When we moved into our house, the plan was always to finish the basement. The previous owners had built it so that it could eventually be finished, but just never followed through completing the job. Now that my kids are getting older, and toys are getting bigger, I need a separate space for them to let loose without me tripping over the mess. Don’t get me wrong, I will still be playing with them, but I won’t feel so bad leaving their block creations and dollhouse landscapes lay out overnight since it won’t be an eyesore in the morning. I also want this space to be able to grow with them too. So even though it will be a play area now, 10 years down the road it will be a private space for them to hang out with their friends without me around (sad face).
I went about trying to figure out how to finish the basement kind of out of order. So to save you the time and headaches that I gave myself, I have created a list of the 10 questions you need to ask your contractor and things you need to know prior to starting your basement project.
My Dream Basement
Our basement space is huge! There is a door that leads directly out to our yard where the playground is. We have visions of making the space by the door a nice patio area in the future so we can entertain both indoors and outdoors. Which is why I want the basement to have certain things.
There are two must haves for the basement. Extra space for toys and storage! I want to leave a section of the basement unfinished to use as storage for ‘stuff’. You know, the things that I don’t use year-round (holiday items, winter snowgear, seasonal toys, etc.) and things I can’t part with just yet (I don’t know when I will use the lamp but I don’t want to part with a nice, working lamp!)
We had discussed having a small bathroom in the basement in case guests were staying overnight, we were entertaining or for quick access for the kids when we were playing outside. It also needs to be handicap accessible for my father-in-law as it is hard to get him into other areas of my house due to stairs.
I don’t need a kitchen area but want a small bar/counter for the kegerator and mini fridge. I’d love to have cabinets above and around this area for nicer, finished storage.
The additional ideas that I found on were a bar/table area that would be built-in behind where the couch will be. Additionally, I want to have the support beams boxed in and made into small storage areas for books or DVDs. This isn’t too much to ask for, right?
The Wrong Way to Plan A Basement Project
After mentioning these ideas during preschool pick up time one day, a mom friend mentioned to me that her husband does basement work. He came and checked out my space, totally understood my Pinterest ideas and said it would be an awesome project (duh!). He asked me what my budget was and I shrugged. I said to just give me an estimate based on what he thought would be best.
Don’t do this. I received his estimate and was completely sticker shocked. This couldn’t be what it would really cost. I figured finishing the basement would ADD that much value to my house. Not cost me that much up front. So I contacted another contractor to compare his estimate to the first one. And no change! It was going to cost me maybe a couple thousand less going with the second contractor, but I still couldn’t afford either estimate.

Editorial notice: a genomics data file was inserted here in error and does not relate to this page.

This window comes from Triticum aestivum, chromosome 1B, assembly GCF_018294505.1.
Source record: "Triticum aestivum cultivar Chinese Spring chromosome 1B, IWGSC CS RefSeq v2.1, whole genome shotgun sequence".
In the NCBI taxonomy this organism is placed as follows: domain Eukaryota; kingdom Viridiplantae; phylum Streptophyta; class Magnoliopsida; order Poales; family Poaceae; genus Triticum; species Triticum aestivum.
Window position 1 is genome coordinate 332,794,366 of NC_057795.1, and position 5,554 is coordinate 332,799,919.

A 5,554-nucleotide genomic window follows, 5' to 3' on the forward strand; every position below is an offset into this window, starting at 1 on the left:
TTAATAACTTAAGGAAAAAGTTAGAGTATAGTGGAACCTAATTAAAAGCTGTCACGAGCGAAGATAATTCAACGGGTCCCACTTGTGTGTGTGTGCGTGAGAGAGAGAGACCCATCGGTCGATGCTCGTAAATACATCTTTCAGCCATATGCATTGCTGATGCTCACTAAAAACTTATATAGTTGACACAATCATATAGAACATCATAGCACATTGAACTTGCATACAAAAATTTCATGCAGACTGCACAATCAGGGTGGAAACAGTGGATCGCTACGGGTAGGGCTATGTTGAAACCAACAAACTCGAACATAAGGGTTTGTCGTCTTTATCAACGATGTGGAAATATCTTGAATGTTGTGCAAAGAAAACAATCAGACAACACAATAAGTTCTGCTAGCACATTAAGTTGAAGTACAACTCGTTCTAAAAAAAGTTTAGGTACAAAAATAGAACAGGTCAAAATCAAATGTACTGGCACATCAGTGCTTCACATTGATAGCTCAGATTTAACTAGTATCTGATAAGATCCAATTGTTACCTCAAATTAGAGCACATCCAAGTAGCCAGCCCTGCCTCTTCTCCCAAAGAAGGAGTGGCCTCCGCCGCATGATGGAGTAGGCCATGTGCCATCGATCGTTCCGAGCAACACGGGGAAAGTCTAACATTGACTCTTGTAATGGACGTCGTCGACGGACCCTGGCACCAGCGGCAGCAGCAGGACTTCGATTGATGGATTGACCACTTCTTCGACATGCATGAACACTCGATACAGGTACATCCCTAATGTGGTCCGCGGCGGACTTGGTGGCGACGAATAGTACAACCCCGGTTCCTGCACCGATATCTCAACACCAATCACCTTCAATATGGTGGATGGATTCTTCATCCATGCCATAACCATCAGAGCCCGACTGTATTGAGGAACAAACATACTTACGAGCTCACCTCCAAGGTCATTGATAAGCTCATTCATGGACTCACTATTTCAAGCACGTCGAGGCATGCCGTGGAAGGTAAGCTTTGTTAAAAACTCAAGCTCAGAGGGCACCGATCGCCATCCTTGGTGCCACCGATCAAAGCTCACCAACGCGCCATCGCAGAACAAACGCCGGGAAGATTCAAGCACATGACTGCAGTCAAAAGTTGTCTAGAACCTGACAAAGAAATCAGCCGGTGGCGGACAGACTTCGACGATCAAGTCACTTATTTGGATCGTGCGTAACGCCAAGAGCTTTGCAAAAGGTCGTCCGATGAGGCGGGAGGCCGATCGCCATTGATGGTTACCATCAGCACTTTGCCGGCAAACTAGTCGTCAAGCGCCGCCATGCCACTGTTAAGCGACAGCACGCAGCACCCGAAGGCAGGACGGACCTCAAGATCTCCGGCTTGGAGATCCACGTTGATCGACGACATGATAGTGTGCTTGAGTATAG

What I Really Needed to Know First
My dad was a union carpenter who recently retired (so no, before you think I should ask him to do the basement for me, he already said no). He mostly did commercial work but of course knows it all. I mean, whose dad doesn’t know it all!? So when he was over one afternoon, I told him our idea of the finished basement project and he started asking me all of these questions that the contractors didn’t even bother to ask. My mind was boggled!
10 Questions to Ask Your Contractor
I figured the contractors would ask me everything they needed to know prior to giving me an estimate. Wrong…again! And they didn’t even detail the estimates so I would know exactly what materials they would use and what I was being charged for (materials + labor). My dad laughed when he saw their emails to me. He could not believe the outrageous costs.
After learning these 10 questions and things I needed to know prior to even talking to a contractor, I knew I went about things the wrong way. Before you even set up an appointment with someone, figure out what you would want to do and price out your materials from your local Home Depot or Lowes kind of store. Start with this:
- Framing: This is the first thing you need to calculate. Framing is what you are going to use on your walls to enable you to put up drywall. For my basement, my dad suggested metal studs, but wood is also an option. Metal costs a bit more but the finished product would be better. He also showed me a couple obstacles that the contractor would need to work around and what he would do about those.
- Ceiling: This goes right along with framing as you’ll need to know what kind of ceiling you will want and how high it is going to be. My dad suggested a drop ceiling in case we need to access any of the pipes, but my husband thinks a drywall ceiling will look better. After doing my research, I found out that the cost difference really isn’t that much. And as for access, drywall is just as easy to cut and replace. As for height, a drop ceiling is going to be a couple inches lower than a drywall ceiling. My husband is really tall so we need every inch we can get in the basement. There is also a support beam across the center of my basement, so my dad figured out a plan for what we should do about that. Know what you want to do with these because there are several options!